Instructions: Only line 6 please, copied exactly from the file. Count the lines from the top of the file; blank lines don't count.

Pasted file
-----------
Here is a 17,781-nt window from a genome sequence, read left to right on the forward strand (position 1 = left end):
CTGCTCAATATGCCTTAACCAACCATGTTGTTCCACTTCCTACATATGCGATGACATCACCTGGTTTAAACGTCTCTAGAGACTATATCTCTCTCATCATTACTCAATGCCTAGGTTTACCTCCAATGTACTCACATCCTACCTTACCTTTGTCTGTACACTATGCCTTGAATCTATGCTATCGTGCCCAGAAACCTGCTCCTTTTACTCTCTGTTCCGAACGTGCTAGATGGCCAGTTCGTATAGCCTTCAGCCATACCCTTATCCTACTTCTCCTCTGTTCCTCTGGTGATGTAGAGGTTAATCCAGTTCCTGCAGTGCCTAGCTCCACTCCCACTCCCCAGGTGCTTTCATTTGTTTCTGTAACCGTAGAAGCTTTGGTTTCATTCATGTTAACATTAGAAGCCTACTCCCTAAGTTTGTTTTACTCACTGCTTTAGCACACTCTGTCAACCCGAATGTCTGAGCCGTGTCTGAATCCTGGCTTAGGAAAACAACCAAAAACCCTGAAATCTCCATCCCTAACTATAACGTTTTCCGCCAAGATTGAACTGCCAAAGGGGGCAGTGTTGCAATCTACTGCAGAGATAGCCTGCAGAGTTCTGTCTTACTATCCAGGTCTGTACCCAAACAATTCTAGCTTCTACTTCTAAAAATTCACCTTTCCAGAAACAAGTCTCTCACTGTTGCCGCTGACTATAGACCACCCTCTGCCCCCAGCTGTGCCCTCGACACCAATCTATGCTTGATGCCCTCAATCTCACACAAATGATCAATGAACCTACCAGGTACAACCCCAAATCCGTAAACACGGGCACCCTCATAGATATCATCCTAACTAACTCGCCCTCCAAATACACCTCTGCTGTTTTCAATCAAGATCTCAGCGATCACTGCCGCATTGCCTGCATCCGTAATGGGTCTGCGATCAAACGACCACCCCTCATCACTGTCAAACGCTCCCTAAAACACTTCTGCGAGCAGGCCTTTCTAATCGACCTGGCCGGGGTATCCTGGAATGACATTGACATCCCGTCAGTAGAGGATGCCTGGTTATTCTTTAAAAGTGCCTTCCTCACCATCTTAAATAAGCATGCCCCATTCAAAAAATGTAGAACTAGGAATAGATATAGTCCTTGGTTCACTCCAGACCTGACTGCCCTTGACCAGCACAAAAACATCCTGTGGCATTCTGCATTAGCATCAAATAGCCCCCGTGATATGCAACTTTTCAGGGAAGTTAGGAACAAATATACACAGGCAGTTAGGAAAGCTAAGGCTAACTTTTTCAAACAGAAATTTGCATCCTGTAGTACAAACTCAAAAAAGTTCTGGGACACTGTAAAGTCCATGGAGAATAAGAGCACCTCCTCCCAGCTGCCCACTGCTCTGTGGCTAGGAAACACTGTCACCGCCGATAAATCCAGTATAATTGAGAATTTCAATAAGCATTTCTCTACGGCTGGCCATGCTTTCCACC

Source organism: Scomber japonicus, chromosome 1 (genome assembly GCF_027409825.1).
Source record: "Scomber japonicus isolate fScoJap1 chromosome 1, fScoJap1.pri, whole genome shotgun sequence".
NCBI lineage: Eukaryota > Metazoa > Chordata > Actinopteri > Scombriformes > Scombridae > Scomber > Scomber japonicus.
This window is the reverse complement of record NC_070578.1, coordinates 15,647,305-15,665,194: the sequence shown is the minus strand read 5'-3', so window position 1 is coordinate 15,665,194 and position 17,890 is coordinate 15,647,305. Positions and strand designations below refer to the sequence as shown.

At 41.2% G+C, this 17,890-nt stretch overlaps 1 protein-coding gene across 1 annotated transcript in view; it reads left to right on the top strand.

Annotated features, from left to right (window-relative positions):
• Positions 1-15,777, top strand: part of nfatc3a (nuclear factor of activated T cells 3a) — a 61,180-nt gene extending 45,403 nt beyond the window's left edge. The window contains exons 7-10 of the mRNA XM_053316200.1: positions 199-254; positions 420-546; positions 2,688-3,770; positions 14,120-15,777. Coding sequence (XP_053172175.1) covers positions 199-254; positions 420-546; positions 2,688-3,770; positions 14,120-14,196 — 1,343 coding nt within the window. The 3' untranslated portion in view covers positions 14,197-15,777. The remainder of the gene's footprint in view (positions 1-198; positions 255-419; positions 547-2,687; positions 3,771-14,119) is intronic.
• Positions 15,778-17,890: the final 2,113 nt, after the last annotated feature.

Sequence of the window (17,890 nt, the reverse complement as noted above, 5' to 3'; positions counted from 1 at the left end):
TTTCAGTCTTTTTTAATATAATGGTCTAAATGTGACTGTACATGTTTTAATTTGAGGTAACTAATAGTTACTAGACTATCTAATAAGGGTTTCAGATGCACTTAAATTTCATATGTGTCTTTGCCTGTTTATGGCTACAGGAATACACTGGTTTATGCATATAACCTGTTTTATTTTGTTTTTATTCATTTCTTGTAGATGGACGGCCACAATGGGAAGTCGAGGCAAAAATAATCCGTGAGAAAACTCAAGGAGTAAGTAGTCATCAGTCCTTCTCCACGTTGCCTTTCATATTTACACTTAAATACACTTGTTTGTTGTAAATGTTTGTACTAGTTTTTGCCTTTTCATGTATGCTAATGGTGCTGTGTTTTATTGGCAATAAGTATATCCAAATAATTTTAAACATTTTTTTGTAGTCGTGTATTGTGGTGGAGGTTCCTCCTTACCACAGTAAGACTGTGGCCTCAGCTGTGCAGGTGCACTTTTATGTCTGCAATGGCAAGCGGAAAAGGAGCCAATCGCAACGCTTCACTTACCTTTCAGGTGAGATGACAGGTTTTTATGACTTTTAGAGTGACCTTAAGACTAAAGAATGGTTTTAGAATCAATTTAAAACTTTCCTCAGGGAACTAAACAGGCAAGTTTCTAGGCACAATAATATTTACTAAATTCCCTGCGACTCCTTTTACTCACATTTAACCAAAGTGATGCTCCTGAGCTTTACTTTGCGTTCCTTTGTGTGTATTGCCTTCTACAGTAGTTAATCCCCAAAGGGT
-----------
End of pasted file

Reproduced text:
This window is the reverse complement of record NC_070578.1, coordinates 15,647,305-15,665,194: the sequence shown is the minus strand read 5'-3', so window position 1 is coordinate 15,665,194 and position 17,890 is coordinate 15,647,305. Positions and strand designations below refer to the sequence as shown.